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Hitchhiker still exists; is still good

Get out of my dreams and into my car

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Hitchhiker has left me in a small pickle. Alec already reviewed it over a year ago, when the first drive came out as a Humble Original. That drive is the bit I’ve played too. But I did really enjoy playing it, and got a small glimpse of where the game is going, and I’ve found I want to remind everyone it exists as a result. So writing about it is partly a cucumber of my own vinegaring. Or possibly a grape of my own drying. Into a raisin. You might not understand that joke yet but I assure you it’s a relevant reference.

Alright, so let’s go over this again. in Hitchhiker you’re a hitchhiker, and the game starts as you’re picked up by an affable, late middle aged man with a big bushy moustache and a trucker hat. You don’t know where you’re going, or where you’ve been, and neither one of you introduces themselves to the other, but you’re on a nice drive through golden fields, so who cares?

The producer and game designer Patrick Rau, who was chatting to me as I played, told me that the reason the driver has such fulsome facial hair is to cover his mouth. Hitchhiker, visually, is light on the fine details, like the background of a comic panel, or as if everything you’re looking at is in the distance. Thus your companion has a mouth, but it doesn’t move when he talks. The moustache makes that look less weird, since you’re up close and most of the game is him chatting.

He talks a lot, in a way reminiscent of Sam Elliott/Burt Reynolds/Matthew McConaughey, depending on your own personal cultural touchstones. But despite him being a type, there’s a very strong sense of who this character is. It has a deft weaving together of the pop culture stereotypes of modern cowboys with enough personal stories that you know who you’re talking to. He’s a raisin farmer (see!), he’s vaguely spiritual, he’s met enough people to know people are all the same, and so on. Except you don’t know who he is!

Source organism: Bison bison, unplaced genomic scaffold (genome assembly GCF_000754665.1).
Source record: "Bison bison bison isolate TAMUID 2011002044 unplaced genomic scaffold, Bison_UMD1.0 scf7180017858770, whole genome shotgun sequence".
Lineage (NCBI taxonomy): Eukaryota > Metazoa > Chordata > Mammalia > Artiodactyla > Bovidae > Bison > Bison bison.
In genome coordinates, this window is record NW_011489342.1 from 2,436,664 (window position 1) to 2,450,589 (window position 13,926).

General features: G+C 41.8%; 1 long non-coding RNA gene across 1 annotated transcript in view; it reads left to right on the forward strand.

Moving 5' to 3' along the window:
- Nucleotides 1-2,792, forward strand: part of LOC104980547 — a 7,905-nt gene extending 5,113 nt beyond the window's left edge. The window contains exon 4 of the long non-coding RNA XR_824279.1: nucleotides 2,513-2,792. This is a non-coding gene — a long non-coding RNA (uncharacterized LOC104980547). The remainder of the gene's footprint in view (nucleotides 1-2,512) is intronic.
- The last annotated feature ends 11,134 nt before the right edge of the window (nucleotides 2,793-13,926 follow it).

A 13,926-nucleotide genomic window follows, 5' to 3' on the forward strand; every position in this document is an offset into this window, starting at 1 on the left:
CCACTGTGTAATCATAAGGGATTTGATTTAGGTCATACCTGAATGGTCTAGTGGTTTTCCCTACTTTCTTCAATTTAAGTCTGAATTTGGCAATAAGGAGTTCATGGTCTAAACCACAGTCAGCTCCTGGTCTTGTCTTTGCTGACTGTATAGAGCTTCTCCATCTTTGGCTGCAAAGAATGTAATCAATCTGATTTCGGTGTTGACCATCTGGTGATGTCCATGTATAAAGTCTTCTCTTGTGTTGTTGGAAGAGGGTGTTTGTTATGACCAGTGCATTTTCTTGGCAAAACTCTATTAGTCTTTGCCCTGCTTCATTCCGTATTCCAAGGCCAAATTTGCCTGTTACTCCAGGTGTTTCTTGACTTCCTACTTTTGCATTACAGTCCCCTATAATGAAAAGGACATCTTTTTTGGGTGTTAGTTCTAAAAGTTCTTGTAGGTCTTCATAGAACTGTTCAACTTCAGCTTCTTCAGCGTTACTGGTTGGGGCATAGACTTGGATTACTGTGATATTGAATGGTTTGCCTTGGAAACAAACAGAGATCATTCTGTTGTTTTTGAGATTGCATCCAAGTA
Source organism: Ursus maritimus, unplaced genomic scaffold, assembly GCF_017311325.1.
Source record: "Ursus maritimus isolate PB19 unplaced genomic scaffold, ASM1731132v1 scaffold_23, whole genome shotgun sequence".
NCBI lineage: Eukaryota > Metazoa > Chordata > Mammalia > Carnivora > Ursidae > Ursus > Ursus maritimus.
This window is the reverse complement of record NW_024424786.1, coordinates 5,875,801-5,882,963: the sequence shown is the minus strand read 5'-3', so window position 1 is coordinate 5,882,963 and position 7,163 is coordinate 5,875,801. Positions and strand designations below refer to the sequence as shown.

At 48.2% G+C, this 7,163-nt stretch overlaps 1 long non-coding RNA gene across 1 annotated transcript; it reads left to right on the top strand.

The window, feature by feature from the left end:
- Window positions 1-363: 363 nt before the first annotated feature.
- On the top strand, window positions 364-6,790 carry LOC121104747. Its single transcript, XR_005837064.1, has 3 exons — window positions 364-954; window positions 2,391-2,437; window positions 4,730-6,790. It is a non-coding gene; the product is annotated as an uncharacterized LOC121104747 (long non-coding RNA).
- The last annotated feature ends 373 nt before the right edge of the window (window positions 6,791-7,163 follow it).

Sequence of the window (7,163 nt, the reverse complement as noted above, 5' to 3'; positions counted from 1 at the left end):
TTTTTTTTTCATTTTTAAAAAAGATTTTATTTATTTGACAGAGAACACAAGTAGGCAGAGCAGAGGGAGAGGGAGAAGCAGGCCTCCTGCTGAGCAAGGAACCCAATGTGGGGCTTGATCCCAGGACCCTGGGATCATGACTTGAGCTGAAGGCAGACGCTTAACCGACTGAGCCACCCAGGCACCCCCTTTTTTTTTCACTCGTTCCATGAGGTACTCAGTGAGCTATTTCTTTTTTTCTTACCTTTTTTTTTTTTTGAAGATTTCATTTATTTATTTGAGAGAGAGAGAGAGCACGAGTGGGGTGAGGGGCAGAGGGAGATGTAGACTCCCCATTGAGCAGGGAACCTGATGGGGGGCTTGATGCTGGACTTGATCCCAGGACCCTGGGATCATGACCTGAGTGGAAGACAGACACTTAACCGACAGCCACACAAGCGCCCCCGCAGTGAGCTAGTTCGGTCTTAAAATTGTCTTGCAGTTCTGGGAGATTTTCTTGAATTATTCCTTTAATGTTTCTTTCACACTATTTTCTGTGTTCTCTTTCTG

His folksy pearls of wisdom start getting pretty weird, and somehow menacing, and you can’t stop the car please I want to get out. It’s awkward too, you know those weird social interactions you have with people who are basically strangers but you need to like you for the space of time you’re talking? Like your partner’s mum asking you to do karaoke the first time you meet.

At one point he tilts the mirror and you see someone is sitting in the back seat. You realise that not only do you, the player, not know your character’s name or where he’s going but neither does he. And not long after that you notice that you’re driving in circles, because you’ve seen that nice red barn at least three times now. It’s not, as Alec pointed out, that subtle, but it’s very well done. Eventually you get a little moral tale told to you that seems to be pretty clearly a metaphor for purgatory. So, helpfully, recapping the game for you is actually pretty fitting. I win!

The developers have been working on making the little half hour drive from a year ago shine a bit brighter. As well as the landscape, Rau said one of the things they worked on over development was the inside of the car — whether it’s too busy or not, essentially. But mainly they’re working on the other rides that you hop into. They’ve been quiet on details publicly, but I saw concept art of diverse drivers, skinny, fat, short, tall, different races, genders, dressed like slackers, mums, hippies… they represent different rides, almost different moods. And I want to meet them, because I know who the Raisin Farmer is after meeting him, so I want to see what all these other people are like too.

The thing is, I’m probably not telling you much more than Alec did over a year ago. But Hitchhiker bottled an amazing mixture of comfort and unease, because we’ve all been in weird conversations with strange people that we couldn’t get out of, and we’ve all got stuff that we’re guilty about and build into a prison in our own heads. And we’ve all been on long road trips, through scenery that seems to repeat and repeat, picking at snacks along the way.

The first drive has an Americana vibe, but it made me think of a quintessentially English thing, which is: going on holiday to the English coast. When I was a kid we would drive down to Cornwall every year at about the same time, and stayed in the same cottage. The drive was an endless motorway, and then endless fields, indistinguishable country roads, and Dartmoor. A big flat dinner plate of wild grass, rocks, flashing ponds and occasional ponies. I think it’s beautiful now but as a child I remember being fed sucky sweets covered in icing sugar to stop me being travel sick, and I swear to God when you’re seven years old a four hour drive might as well be literally forever.

Hitchhiker somehow captured that very specific sort of feeling, and so I don’t want anyone to forget that there might be more of it soon. I really liked it! So, you know. Have another raisin, and wait.

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Alice Bell

Deputy Editor

RPS's dep ed. Small person powered by tea and and enthusiasm for video game romances. Send me interesting etymological facts and cool horror games.

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